Ball player plants seeds of inspiration
Will Allen, CEO of Growing Power, Inc., speaks to first-graders next to Mary Hines of Winnetka at North Shore Country Day School in Winnetka. Allen, an urban agriculturalist, is the Harold H. Hines, Jr. Visiting Fellow. | Ryan Pagelow~Sun-Times Media
Updated: March 8, 2013 6:02AM
WINNETKA — Having grown up on a Maryland farm as the second youngest of six children, Will Allen remains rooted to his past.
A former basketball standout at the University of Miami, Allen was drafted in both the NBA and ABA. Later, while playing basketball in the European League for Belgium, Allen observed the methods of local farmers and began his own garden to feed himself, his family and his teammates.
After returning to the United States, Allen took over his wife’s family’s farm in Oak Creek, Wis., and in 1993 founded Growing Power, which helps grow food in rural and urban areas all over the country.
Last week, Allen visited with students at North Shore Country Day School to share his experiences and visit classes throughout the day.
“The food system for most of us worldwide is not working,” Allen said. “Three out of 10 young people tonight will go to bed without a meal. One of the areas we really have to fix is the food that comes into our school systems, especially the public school systems where our food isn’t really good.”
Last year Growing Power fed over 40,000 students, grew over 250,000 pounds of carrots, produced over 10,000 yards of compost and now uses renewable energy to support their operations as they work to support local communities.
“Our good food is our medicine,” Allen said. “(Hunger is) really everybody’s problem because if we have one segment in our society suffering from lack of food then everybody suffers.”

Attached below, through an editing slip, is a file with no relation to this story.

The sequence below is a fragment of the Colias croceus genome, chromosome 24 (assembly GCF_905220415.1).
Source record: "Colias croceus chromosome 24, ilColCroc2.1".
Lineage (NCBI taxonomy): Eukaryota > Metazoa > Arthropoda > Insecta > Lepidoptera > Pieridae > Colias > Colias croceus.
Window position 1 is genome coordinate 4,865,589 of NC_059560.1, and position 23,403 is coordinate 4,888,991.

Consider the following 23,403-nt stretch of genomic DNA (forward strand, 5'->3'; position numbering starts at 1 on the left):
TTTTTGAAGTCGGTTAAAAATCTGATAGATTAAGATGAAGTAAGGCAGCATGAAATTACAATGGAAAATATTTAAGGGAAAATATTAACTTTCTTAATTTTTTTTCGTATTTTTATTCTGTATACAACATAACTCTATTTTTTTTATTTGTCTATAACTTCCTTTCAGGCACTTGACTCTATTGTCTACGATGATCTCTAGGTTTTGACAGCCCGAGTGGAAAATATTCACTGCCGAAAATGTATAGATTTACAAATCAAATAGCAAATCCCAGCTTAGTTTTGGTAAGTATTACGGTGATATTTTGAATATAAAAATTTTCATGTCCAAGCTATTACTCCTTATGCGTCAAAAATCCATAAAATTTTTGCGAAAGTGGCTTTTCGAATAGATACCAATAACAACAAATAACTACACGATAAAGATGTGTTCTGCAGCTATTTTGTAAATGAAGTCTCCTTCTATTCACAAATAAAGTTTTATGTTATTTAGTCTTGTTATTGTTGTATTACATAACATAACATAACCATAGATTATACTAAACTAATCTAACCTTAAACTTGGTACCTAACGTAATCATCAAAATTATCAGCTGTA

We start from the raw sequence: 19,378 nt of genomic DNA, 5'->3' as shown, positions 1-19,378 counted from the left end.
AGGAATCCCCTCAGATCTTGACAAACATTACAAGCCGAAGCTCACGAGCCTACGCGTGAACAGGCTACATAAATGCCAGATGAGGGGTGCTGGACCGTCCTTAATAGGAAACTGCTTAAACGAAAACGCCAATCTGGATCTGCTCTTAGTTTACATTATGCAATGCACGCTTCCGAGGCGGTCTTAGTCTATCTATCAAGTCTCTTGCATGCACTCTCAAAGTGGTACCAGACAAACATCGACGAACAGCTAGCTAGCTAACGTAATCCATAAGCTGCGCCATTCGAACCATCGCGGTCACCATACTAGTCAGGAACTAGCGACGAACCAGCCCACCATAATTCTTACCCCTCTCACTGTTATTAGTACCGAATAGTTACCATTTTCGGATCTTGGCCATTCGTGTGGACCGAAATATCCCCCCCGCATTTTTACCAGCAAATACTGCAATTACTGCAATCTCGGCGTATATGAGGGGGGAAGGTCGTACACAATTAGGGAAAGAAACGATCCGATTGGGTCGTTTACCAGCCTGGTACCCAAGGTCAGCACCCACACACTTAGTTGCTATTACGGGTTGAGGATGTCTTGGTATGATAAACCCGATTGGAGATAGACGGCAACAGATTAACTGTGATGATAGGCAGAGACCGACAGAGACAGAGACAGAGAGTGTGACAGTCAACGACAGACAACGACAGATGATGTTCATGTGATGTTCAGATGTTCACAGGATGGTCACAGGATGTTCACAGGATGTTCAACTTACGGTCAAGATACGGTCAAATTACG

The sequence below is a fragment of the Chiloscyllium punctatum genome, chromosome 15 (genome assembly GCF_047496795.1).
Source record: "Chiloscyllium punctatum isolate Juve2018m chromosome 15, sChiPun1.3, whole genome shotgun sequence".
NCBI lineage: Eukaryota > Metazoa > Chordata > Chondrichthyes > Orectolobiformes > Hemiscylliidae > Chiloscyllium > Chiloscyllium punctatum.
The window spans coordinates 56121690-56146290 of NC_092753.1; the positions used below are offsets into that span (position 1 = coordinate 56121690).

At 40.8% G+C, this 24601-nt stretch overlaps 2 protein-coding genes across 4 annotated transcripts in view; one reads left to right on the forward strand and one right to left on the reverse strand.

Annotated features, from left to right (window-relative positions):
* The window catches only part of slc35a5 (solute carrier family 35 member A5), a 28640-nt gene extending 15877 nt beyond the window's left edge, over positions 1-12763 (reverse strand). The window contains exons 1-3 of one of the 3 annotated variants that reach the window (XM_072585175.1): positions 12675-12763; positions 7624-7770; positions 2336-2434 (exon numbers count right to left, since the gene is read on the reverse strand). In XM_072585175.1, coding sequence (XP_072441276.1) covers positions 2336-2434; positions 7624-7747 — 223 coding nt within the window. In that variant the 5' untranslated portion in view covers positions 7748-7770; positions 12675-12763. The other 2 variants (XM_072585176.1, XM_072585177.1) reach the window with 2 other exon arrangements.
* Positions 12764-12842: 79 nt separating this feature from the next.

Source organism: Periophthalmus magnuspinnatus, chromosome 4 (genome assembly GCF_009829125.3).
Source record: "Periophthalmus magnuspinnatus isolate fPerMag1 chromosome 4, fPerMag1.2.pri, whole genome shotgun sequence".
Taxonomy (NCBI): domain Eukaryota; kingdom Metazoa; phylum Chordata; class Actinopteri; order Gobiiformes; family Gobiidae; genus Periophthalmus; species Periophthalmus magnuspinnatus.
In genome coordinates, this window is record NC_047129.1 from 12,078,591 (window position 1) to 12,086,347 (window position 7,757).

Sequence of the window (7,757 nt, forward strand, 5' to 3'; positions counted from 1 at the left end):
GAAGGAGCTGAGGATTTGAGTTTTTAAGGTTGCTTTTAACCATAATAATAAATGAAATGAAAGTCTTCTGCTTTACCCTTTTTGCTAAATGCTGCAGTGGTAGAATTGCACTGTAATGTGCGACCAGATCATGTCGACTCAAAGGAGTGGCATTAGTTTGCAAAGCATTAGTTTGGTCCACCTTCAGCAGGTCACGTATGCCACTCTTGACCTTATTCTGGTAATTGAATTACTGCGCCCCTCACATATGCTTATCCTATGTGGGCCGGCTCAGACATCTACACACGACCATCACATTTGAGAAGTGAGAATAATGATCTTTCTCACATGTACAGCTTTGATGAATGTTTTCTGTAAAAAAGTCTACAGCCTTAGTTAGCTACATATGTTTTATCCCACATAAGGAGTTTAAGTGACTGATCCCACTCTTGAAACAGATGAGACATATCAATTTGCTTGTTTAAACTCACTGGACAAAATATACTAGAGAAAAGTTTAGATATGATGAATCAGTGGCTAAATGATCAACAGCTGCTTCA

In addition to producing food, Allen’s Growing Power has helped beautify local Milwaukee communities by planting flowers and gardens in vacant lots.
Allen shared some of his secrets, including how they produce their own soil by composting and employing the help of “140 billion” employees – his worms.
“I like those employees because they never talk back,” Allen said to a round of laughter inside the Diller Street Theater. “You just feed them and they do their thing.”
Visiting North Shore Country Day School was a different experience for Allen, who typically visits with teenagers, but this trip allowed him to reach kids of all ages on the kindergarten through high school campus.
After completing his presentation, Allen went to various classrooms to speak with the students on a more personal level. He hopes to have inspired students to make a difference for others.
“Everything we do is about social food and environmental justice,” Allen said. “We want to make sure everyone has access to the same quality of food. Today over 70 percent of the folks who want to be involved in this are under 40-years-old. I have a lot of hope the next generation will be the ones to take this forward.”